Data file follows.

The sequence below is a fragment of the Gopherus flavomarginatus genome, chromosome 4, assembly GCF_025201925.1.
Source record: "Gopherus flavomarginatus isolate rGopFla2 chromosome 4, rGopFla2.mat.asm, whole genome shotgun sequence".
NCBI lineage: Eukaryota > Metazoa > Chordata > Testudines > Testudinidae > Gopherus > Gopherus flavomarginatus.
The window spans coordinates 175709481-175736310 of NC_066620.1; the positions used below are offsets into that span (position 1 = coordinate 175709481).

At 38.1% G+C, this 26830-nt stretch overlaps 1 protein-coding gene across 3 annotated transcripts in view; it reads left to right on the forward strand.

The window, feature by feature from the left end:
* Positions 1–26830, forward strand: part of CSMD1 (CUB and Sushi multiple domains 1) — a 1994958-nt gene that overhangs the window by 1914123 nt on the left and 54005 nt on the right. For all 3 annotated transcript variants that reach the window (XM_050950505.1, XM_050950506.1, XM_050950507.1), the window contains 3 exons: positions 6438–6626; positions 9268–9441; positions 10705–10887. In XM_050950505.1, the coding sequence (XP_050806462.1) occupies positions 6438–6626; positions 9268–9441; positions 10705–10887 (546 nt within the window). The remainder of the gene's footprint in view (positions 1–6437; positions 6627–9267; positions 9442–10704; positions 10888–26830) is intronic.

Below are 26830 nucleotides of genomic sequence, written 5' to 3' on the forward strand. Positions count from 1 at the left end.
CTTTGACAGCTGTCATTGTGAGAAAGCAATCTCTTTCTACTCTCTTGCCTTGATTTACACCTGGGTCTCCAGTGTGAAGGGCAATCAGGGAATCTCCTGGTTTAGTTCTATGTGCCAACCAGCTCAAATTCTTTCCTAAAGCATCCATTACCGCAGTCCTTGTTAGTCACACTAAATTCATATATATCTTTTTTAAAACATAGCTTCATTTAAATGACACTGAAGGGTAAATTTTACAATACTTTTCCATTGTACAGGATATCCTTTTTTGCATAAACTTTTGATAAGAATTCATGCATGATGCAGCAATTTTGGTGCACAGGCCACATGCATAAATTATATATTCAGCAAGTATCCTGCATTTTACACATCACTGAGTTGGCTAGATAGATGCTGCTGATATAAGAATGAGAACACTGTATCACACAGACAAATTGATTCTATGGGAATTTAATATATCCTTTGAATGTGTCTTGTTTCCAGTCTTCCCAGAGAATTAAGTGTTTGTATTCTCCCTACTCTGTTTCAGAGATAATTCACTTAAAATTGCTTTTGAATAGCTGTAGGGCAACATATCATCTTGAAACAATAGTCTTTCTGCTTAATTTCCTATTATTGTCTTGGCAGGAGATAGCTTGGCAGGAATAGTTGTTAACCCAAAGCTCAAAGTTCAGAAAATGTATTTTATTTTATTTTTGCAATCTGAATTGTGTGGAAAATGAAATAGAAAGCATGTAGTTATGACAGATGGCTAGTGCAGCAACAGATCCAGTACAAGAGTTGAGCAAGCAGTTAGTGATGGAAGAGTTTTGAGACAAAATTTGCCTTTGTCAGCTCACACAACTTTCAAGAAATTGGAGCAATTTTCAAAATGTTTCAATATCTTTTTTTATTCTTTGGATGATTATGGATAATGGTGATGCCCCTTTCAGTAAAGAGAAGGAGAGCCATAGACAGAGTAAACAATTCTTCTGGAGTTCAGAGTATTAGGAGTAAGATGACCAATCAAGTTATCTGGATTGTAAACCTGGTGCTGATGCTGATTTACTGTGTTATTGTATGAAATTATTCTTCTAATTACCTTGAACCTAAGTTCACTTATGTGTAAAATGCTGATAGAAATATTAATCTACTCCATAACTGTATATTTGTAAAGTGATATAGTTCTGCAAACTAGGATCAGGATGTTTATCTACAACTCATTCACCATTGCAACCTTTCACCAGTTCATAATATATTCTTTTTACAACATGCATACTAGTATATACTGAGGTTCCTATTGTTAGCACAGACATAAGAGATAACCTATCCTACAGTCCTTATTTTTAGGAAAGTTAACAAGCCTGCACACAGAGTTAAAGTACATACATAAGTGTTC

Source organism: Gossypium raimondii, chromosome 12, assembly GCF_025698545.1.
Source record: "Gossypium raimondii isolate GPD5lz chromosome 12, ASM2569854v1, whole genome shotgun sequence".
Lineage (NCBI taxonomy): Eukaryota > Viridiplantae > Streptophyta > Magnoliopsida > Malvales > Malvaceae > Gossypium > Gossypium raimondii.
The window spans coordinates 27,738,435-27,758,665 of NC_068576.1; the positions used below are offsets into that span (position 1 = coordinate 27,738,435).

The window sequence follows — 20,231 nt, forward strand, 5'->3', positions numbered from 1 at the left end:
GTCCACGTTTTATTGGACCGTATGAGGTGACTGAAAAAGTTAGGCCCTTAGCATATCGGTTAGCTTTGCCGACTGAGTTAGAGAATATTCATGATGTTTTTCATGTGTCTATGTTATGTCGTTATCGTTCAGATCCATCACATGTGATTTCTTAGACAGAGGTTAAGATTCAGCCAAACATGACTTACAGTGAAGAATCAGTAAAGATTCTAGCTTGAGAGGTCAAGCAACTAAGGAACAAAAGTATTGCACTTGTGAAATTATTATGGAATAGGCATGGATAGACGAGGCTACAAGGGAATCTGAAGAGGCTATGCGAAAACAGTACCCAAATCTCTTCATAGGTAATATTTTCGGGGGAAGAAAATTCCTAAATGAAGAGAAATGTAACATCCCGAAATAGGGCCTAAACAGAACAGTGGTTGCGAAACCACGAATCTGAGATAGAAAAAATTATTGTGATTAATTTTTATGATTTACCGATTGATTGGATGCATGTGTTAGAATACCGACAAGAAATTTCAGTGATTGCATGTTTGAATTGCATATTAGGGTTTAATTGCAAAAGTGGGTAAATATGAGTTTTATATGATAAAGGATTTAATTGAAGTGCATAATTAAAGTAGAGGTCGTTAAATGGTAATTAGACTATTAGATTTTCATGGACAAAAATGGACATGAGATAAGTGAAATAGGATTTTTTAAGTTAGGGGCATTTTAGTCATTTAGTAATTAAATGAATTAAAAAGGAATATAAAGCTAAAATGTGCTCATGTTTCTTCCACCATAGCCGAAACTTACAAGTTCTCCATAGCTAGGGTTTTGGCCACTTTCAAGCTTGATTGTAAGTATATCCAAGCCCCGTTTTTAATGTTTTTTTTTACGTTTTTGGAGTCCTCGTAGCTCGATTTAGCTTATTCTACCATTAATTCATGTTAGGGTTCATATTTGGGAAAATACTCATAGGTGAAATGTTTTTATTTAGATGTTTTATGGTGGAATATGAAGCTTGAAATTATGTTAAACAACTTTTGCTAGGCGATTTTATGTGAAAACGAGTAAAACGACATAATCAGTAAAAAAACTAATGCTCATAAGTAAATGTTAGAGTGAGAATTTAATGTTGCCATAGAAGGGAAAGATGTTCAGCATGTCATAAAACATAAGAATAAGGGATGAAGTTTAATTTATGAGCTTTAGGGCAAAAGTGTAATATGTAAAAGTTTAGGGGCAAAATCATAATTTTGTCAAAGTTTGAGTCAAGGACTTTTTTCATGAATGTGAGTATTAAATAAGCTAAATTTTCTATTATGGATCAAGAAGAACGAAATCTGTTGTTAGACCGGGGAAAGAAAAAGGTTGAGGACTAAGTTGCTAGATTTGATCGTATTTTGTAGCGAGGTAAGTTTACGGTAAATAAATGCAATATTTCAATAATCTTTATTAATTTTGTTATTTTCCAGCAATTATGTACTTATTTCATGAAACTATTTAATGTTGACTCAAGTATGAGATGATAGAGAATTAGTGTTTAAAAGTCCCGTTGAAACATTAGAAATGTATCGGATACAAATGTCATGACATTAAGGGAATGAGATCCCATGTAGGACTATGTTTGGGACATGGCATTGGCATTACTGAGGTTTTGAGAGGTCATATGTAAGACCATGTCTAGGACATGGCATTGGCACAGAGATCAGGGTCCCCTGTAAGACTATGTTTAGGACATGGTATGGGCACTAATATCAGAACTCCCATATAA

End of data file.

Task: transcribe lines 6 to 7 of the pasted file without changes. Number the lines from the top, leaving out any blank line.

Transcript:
The window, feature by feature from the left end:
* Positions 1–26830, forward strand: part of CSMD1 (CUB and Sushi multiple domains 1) — a 1994958-nt gene that overhangs the window by 1914123 nt on the left and 54005 nt on the right. For all 3 annotated transcript variants that reach the window (XM_050950505.1, XM_050950506.1, XM_050950507.1), the window contains 3 exons: positions 6438–6626; positions 9268–9441; positions 10705–10887. In XM_050950505.1, the coding sequence (XP_050806462.1) occupies positions 6438–6626; positions 9268–9441; positions 10705–10887 (546 nt within the window). The remainder of the gene's footprint in view (positions 1–6437; positions 6627–9267; positions 9442–10704; positions 10888–26830) is intronic.